Louth school in ‘special measures’ after damning Ofsted report

Monks' Dyke Tennyson College. EMN-150104-150631001
Monks' Dyke Tennyson College. EMN-150104-150631001
  • Louth school deemed inadequate in all areas - and has gone into ‘special measures’

Monks’ Dyke Tennyson College (MDTC) has suffered a major blow after being placed in special measures by Ofsted.

Ofsted’s report, which is due to be published this month, follows an inspection in September - and the school has been deemed ‘inadequate’ in all areas.

Interim headteacher Matt Percival took on the role just a few days before the Ofsted inspection, in the absence of Mike Eyre who is currently recovering from illness.

Mr Percival said that everybody associated with the school was naturally ‘disappointed’ by Ofsted’s findings.

He said: “The inspectors merely confirmed the college’s own evaluation of its strengths and areas for improvement which was carried out at the beginning of the new school year. There certainly were no surprises.”

Referring to the closure of the college’s Mablethorpe campus in the summer, Mr Percival continued: “Any school that has to navigate through the closure of a local campus and then merge provision onto a single site will face difficulties.

“The enormity of this task, the capacity required to manage the process and the time needed to complete this undertaking cannot be overestimated and, as with many schools, it can prove a distraction to the core purpose of delivering the very best life chances for every pupil.”

The school will now cease to be maintained by Lincolnshire County Council, and will instead become a ‘sponsored academy’.

The Secretary of State has deemed that the school will be sponsored by King Edward VI Education Trust, a collaborative group including King Edward VI Grammar School (KEVIGS) - which has been providing support to MDTC for the past year.

Mr Percival said: “The requirement for MDTC to now become a sponsored academy is no different to the situation that thousands of schools across the country have faced as a result of government policy.

“In a short time I have come to care deeply for our pupils, a committed staff and the wider Louth community, all of whom deserve a school that delivers high quality outcomes.

“It is on this basis that I sincerely hope a sponsored solution will be able to secure these for many years to come.”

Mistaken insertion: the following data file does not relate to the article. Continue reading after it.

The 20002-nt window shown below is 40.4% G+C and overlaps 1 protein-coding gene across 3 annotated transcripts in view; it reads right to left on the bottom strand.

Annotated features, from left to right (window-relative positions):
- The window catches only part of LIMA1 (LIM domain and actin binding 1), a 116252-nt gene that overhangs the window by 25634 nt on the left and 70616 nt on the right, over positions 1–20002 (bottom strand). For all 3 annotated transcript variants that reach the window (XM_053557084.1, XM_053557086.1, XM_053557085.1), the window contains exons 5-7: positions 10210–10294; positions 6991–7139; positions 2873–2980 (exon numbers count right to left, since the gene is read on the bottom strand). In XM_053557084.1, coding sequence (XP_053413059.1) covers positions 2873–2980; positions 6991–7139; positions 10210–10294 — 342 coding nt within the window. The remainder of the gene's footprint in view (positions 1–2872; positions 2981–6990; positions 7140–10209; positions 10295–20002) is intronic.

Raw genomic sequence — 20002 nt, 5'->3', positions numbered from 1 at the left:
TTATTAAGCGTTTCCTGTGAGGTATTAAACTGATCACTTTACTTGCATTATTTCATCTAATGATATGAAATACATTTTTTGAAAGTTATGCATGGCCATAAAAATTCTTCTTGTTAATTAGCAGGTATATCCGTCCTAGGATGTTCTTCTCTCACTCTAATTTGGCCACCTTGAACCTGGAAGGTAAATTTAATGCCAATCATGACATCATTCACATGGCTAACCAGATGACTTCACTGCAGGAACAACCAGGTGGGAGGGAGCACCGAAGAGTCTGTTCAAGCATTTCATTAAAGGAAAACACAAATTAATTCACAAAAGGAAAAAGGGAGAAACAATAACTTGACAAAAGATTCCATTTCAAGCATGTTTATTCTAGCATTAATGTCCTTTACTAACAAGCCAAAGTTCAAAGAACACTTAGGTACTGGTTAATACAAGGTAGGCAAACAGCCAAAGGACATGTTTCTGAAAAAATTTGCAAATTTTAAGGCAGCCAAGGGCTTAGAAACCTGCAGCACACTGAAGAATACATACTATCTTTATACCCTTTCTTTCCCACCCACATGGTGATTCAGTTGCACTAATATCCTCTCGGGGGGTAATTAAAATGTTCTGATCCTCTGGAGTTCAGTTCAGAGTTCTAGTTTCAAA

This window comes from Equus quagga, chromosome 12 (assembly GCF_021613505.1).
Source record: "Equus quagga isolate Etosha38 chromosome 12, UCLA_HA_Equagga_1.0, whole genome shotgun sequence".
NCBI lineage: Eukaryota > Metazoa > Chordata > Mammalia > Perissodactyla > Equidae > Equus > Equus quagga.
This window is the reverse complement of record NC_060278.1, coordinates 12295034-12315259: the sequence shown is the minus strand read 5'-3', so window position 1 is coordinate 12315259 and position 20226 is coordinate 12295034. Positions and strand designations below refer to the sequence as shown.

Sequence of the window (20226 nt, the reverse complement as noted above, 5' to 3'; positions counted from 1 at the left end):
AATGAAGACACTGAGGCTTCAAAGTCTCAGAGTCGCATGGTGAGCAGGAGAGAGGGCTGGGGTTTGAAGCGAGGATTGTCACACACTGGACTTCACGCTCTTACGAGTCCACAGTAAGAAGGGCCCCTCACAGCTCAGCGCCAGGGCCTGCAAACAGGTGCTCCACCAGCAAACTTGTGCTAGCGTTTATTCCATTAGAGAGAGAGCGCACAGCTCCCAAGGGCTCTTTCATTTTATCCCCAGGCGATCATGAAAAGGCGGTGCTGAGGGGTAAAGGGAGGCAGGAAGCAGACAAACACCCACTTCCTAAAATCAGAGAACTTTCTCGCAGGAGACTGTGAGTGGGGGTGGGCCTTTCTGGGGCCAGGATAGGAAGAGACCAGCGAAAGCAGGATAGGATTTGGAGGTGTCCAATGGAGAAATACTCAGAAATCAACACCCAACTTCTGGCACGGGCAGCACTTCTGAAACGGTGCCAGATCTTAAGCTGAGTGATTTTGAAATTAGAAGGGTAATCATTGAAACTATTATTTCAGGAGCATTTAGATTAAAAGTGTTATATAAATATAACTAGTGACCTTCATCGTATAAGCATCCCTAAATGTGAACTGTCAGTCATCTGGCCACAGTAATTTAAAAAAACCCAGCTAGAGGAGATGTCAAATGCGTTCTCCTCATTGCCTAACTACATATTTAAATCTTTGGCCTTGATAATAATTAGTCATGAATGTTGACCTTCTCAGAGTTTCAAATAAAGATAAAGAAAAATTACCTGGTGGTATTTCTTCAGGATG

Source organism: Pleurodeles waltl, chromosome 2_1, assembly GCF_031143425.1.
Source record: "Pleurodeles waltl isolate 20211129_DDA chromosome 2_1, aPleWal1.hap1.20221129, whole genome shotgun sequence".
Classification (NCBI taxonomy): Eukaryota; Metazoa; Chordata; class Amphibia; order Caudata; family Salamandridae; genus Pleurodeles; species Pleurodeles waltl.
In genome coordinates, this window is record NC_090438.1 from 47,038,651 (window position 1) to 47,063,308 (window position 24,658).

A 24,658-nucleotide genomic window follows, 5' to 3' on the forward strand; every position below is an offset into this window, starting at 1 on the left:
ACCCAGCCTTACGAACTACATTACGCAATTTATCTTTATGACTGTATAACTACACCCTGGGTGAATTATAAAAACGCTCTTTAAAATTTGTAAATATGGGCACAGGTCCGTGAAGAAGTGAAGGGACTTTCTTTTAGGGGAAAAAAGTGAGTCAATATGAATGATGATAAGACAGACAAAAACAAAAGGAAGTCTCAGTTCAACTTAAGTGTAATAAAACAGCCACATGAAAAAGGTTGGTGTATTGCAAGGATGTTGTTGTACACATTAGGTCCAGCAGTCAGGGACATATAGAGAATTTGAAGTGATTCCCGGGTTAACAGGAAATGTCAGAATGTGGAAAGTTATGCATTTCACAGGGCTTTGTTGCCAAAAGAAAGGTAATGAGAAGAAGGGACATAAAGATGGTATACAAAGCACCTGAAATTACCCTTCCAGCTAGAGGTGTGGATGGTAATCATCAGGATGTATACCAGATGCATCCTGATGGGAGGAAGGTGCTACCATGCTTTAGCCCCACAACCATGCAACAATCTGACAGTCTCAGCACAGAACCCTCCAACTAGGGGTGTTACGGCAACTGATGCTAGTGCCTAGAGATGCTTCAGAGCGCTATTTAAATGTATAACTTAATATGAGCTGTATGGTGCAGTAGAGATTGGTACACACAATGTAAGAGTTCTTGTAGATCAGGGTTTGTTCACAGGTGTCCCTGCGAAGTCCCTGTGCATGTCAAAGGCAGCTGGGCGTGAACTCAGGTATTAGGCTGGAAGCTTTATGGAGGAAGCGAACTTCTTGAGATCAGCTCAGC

However, County Councillor Sarah Dodds (Louth North) has aired her scepticism, and noted that the external support provided by KEVIGS received some criticism in Ofsted’s report.

The report stated that this external support had “not ensured that leaders and governors can judge the school’s effectiveness accurately and then plan appropriately to deal with the significant under-performance found in all areas”.

Quoting Ofsted’s above comment in a blog posted online earlier this week, Coun Dodds wrote: “Worryingly, the evidence in the Ofsted report directly contradicts the decision made by the Regional Schools Commissioner (RSC) and the Secretary of State 
about the academy sponsor.”Coun Dodds went on to question what evidence was considered by the RSC and the Secretary of State in their decision-making, and added that county councillors were given no real opportunity to scrutinise this process.

Mr James Lascelles, head teacher at KEVIGS and the CEO of King Edward VI Education Trust, said that this was an “exciting time” for the Trust and for collaboration in Louth, adding that they had worked with MDTC during an “incredibly difficult” year’.

“The overwhelming focus of our work has been to support the head teacher, and the business manager with the task of restructuring the school and its finances.

“Ofsted’s report noted that in this area, work has been ‘achieved successfully’ and has laid solid foundations for the future growth of MDTC.”

Mr Lascelles added that Ofsted was reporting on “a school that no longer exists” as it focused on the past three years of the life of the school.

He added that Ofsted had ‘refused’ to separate results from the two campuses, but that analysis of the Louth site - where the Trust focused most of its work - showed vast improvements in GCSE results, and was above the government’s floor target for progress.

He concluded: “It is because we are confident about the future for Monks’ Dyke, confident about the real story on the Louth site, and confident about the impact that real and unobstructed collaborative working can have that we are genuinely excited about the future.

“Not just for Monks’ Dyke, but more importantly for the future of secondary education in Louth.”